Introduction – What is Third Party Sexual Harassment?
Sexual harassment in connection with the workplace, isn’t only limited to the workplace (as a premises) or one’s colleagues (as the respondent). It extends to third party workplaces, and third party individuals like consultants, independent contractors, clients, or other non-employees associated with the workplace, irrespective of the premises where the sexual harassment may have occurred.
Employers need to provide employees with a safe working environment where their safety and security is prioritised, especially if third parties are involved.
IC’s Jurisdiction and When It Can Refuse
Under the Sexual Harassment of Women at Workplace (Prevention, Prohibition and Redressal) Act, 2013 (POSH Act), women can file complaints on acts that took place at the workplace even against third parties, irrespective of whether they work at their place of employment.
In line with the PoSH Act, the employer is responsible for taking necessary steps, and reasonably assisting the aggrieved and affected parties, in the event of occurrence of third-party sexual harassment.
In such a case, the onus is on the aggrieved to decide whether the matter should be investigated by the organisation’s Internal Committee (IC) or whether it should be referred to the police. The aggrieved also has a choice to pursue both parallelly. Therefore, the IC does have jurisdiction to preside over matters at the workplace, and at workplace-sponsored events.
If the third party is from a different organisation, the IC may forward the complaint to the IC of the respondent’s organisation or do a joint investigation.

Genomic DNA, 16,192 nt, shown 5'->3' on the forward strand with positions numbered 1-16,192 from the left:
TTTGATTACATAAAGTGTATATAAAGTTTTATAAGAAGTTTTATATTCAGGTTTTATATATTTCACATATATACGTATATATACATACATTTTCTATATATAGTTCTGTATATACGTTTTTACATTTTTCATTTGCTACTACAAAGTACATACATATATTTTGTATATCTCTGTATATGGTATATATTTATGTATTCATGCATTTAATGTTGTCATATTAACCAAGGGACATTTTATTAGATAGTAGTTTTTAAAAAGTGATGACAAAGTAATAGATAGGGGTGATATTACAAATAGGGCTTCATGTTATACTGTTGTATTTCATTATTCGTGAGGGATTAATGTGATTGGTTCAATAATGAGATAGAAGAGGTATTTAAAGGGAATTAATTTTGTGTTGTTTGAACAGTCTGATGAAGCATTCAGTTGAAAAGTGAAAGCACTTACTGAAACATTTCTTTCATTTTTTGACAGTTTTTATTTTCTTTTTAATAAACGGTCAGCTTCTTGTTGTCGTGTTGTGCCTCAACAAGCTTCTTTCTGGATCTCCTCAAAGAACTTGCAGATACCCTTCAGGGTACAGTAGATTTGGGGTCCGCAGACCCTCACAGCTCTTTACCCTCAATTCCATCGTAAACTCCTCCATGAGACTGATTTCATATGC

Training Internal Committee on Understanding Jurisdiction & Compliance with POSH Policy
Sexual harassment, especially when perpetrated by a third party, may arise anywhere and in any situation.
The IC of each organisation need to be trained to deliberate not just on matters which clearly fall under the purview of their jurisdiction, but also on how to handle matters where there may be overlapping jurisdiction.
Additionally, the Internal Committee should also know when to refer the aggrieved to the Local Committee/ Local Complaints Committee (LC/LCC). Local committees are formed under the jurisdiction of the District Officer in every district in a state. Their jurisdiction extends to organisations that employ less than 10 employees and cases where the sexual harassment complaint is directly against the employer.
It becomes extremely important for Internal Committees to fully understand and pre-empt the extent of such situations and ensure people are aware of, and comply with, the company’s internal POSH policy. Awareness measures are the most effective tools in ensuring a safe and healthy work culture.
SHLC guides employees to understand third-party sexual harassment and provides IC members continuous training. This allows employees and members to gain a wider perspective on how to deal with cases that fall under the ambit of third-party sexual harassment, and whether or not a matter falls under their jurisdiction.
Know Your POSH
Here’s a quick exercise for you.
Go through your company’s POSH policy. In the table below, based on who the complainant and the respondent are, jot down whether you think the IC should be involved in the case or not
Reach out to us on firstname.lastname@example.org for the answer key or call us on +91-9625392040.
Note – This article is not a substitute for legal advice or consulting with a lawyer, who will be in a better position to advise you with respect to the facts and circumstances of your case, but merely a tool to help the reader understand better about laws relating to prevention of sexual harassment in the workplace.